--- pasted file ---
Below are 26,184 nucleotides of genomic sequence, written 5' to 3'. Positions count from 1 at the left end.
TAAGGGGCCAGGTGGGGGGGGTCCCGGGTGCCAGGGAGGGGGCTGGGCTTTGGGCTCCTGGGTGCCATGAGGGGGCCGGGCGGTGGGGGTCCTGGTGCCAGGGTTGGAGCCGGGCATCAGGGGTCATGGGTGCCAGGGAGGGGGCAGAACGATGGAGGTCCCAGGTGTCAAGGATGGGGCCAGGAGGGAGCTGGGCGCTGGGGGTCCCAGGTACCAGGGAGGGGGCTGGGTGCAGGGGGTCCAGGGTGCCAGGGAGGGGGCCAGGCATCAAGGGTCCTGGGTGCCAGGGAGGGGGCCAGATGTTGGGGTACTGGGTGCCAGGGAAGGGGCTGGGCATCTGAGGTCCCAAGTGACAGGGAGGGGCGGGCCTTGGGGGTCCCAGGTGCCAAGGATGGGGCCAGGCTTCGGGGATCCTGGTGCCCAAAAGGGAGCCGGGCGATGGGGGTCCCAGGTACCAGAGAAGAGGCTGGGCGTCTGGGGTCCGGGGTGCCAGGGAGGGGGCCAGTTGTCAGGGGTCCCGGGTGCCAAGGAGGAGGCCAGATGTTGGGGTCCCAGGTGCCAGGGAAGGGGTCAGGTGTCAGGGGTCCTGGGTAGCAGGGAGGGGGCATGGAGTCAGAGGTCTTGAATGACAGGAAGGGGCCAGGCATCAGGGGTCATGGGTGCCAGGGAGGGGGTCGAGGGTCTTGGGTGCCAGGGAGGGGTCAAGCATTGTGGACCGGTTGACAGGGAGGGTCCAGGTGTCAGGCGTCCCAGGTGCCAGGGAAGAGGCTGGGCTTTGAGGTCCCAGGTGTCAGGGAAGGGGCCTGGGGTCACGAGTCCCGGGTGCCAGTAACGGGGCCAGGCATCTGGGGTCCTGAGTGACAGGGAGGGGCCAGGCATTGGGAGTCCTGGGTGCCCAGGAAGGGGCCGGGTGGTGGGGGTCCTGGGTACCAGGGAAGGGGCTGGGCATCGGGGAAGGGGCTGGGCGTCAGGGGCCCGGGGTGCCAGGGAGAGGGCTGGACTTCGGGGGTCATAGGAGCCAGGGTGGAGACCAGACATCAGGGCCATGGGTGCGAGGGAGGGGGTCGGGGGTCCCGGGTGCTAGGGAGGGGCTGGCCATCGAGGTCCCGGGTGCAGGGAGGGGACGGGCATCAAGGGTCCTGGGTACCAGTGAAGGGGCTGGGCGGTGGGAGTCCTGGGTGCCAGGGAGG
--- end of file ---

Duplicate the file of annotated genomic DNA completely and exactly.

Below are 26,184 nucleotides of genomic sequence, written 5' to 3'. Positions count from 1 at the left end.
TAAGGGGCCAGGTGGGGGGGGTCCCGGGTGCCAGGGAGGGGGCTGGGCTTTGGGCTCCTGGGTGCCATGAGGGGGCCGGGCGGTGGGGGTCCTGGTGCCAGGGTTGGAGCCGGGCATCAGGGGTCATGGGTGCCAGGGAGGGGGCAGAACGATGGAGGTCCCAGGTGTCAAGGATGGGGCCAGGAGGGAGCTGGGCGCTGGGGGTCCCAGGTACCAGGGAGGGGGCTGGGTGCAGGGGGTCCAGGGTGCCAGGGAGGGGGCCAGGCATCAAGGGTCCTGGGTGCCAGGGAGGGGGCCAGATGTTGGGGTACTGGGTGCCAGGGAAGGGGCTGGGCATCTGAGGTCCCAAGTGACAGGGAGGGGCGGGCCTTGGGGGTCCCAGGTGCCAAGGATGGGGCCAGGCTTCGGGGATCCTGGTGCCCAAAAGGGAGCCGGGCGATGGGGGTCCCAGGTACCAGAGAAGAGGCTGGGCGTCTGGGGTCCGGGGTGCCAGGGAGGGGGCCAGTTGTCAGGGGTCCCGGGTGCCAAGGAGGAGGCCAGATGTTGGGGTCCCAGGTGCCAGGGAAGGGGTCAGGTGTCAGGGGTCCTGGGTAGCAGGGAGGGGGCATGGAGTCAGAGGTCTTGAATGACAGGAAGGGGCCAGGCATCAGGGGTCATGGGTGCCAGGGAGGGGGTCGAGGGTCTTGGGTGCCAGGGAGGGGTCAAGCATTGTGGACCGGTTGACAGGGAGGGTCCAGGTGTCAGGCGTCCCAGGTGCCAGGGAAGAGGCTGGGCTTTGAGGTCCCAGGTGTCAGGGAAGGGGCCTGGGGTCACGAGTCCCGGGTGCCAGTAACGGGGCCAGGCATCTGGGGTCCTGAGTGACAGGGAGGGGCCAGGCATTGGGAGTCCTGGGTGCCCAGGAAGGGGCCGGGTGGTGGGGGTCCTGGGTACCAGGGAAGGGGCTGGGCATCGGGGAAGGGGCTGGGCGTCAGGGGCCCGGGGTGCCAGGGAGAGGGCTGGACTTCGGGGGTCATAGGAGCCAGGGTGGAGACCAGACATCAGGGCCATGGGTGCGAGGGAGGGGGTCGGGGGTCCCGGGTGCTAGGGAGGGGCTGGCCATCGAGGTCCCGGGTGCAGGGAGGGGACGGGCATCAAGGGTCCTGGGTACCAGTGAAGGGGCTGGGCGGTGGGAGTCCTGGGTGCCAGGGAGG